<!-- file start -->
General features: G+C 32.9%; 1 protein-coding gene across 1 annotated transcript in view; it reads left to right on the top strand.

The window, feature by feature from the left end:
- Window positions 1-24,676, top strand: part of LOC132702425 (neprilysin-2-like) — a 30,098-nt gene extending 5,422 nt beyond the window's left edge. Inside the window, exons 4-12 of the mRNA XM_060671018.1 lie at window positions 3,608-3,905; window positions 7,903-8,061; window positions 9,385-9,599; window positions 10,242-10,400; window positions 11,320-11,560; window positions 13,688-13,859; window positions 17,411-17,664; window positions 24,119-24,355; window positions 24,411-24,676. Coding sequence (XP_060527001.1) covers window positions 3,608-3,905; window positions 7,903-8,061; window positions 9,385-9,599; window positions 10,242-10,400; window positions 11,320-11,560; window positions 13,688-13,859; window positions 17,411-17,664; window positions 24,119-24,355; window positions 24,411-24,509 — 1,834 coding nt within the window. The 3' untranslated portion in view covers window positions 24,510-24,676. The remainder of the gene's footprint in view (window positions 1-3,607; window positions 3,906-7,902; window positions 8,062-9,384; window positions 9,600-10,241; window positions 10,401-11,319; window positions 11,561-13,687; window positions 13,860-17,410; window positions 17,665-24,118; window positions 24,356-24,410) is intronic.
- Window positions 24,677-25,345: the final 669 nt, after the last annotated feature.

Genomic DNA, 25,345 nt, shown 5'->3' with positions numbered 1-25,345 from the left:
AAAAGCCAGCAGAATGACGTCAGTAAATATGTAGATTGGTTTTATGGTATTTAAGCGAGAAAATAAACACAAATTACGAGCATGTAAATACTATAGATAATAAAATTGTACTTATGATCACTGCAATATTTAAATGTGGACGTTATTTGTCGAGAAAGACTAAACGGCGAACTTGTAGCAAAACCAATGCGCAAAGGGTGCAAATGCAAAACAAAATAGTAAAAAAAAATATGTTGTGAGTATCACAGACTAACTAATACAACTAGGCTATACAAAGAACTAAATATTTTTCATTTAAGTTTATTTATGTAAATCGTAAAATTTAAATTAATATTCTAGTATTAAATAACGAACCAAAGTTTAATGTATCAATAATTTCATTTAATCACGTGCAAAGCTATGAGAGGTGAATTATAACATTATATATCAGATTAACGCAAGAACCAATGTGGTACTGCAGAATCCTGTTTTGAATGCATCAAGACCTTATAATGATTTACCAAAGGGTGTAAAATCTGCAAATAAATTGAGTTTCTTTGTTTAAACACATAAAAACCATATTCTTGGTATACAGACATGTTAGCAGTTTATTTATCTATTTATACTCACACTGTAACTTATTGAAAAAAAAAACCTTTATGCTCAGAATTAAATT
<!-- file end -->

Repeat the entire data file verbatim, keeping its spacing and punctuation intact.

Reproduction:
General features: G+C 32.9%; 1 protein-coding gene across 1 annotated transcript in view; it reads left to right on the top strand.

The window, feature by feature from the left end:
- Window positions 1-24,676, top strand: part of LOC132702425 (neprilysin-2-like) — a 30,098-nt gene extending 5,422 nt beyond the window's left edge. Inside the window, exons 4-12 of the mRNA XM_060671018.1 lie at window positions 3,608-3,905; window positions 7,903-8,061; window positions 9,385-9,599; window positions 10,242-10,400; window positions 11,320-11,560; window positions 13,688-13,859; window positions 17,411-17,664; window positions 24,119-24,355; window positions 24,411-24,676. Coding sequence (XP_060527001.1) covers window positions 3,608-3,905; window positions 7,903-8,061; window positions 9,385-9,599; window positions 10,242-10,400; window positions 11,320-11,560; window positions 13,688-13,859; window positions 17,411-17,664; window positions 24,119-24,355; window positions 24,411-24,509 — 1,834 coding nt within the window. The 3' untranslated portion in view covers window positions 24,510-24,676. The remainder of the gene's footprint in view (window positions 1-3,607; window positions 3,906-7,902; window positions 8,062-9,384; window positions 9,600-10,241; window positions 10,401-11,319; window positions 11,561-13,687; window positions 13,860-17,410; window positions 17,665-24,118; window positions 24,356-24,410) is intronic.
- Window positions 24,677-25,345: the final 669 nt, after the last annotated feature.

Genomic DNA, 25,345 nt, shown 5'->3' with positions numbered 1-25,345 from the left:
AAAAGCCAGCAGAATGACGTCAGTAAATATGTAGATTGGTTTTATGGTATTTAAGCGAGAAAATAAACACAAATTACGAGCATGTAAATACTATAGATAATAAAATTGTACTTATGATCACTGCAATATTTAAATGTGGACGTTATTTGTCGAGAAAGACTAAACGGCGAACTTGTAGCAAAACCAATGCGCAAAGGGTGCAAATGCAAAACAAAATAGTAAAAAAAAATATGTTGTGAGTATCACAGACTAACTAATACAACTAGGCTATACAAAGAACTAAATATTTTTCATTTAAGTTTATTTATGTAAATCGTAAAATTTAAATTAATATTCTAGTATTAAATAACGAACCAAAGTTTAATGTATCAATAATTTCATTTAATCACGTGCAAAGCTATGAGAGGTGAATTATAACATTATATATCAGATTAACGCAAGAACCAATGTGGTACTGCAGAATCCTGTTTTGAATGCATCAAGACCTTATAATGATTTACCAAAGGGTGTAAAATCTGCAAATAAATTGAGTTTCTTTGTTTAAACACATAAAAACCATATTCTTGGTATACAGACATGTTAGCAGTTTATTTATCTATTTATACTCACACTGTAACTTATTGAAAAAAAAAACCTTTATGCTCAGAATTAAATT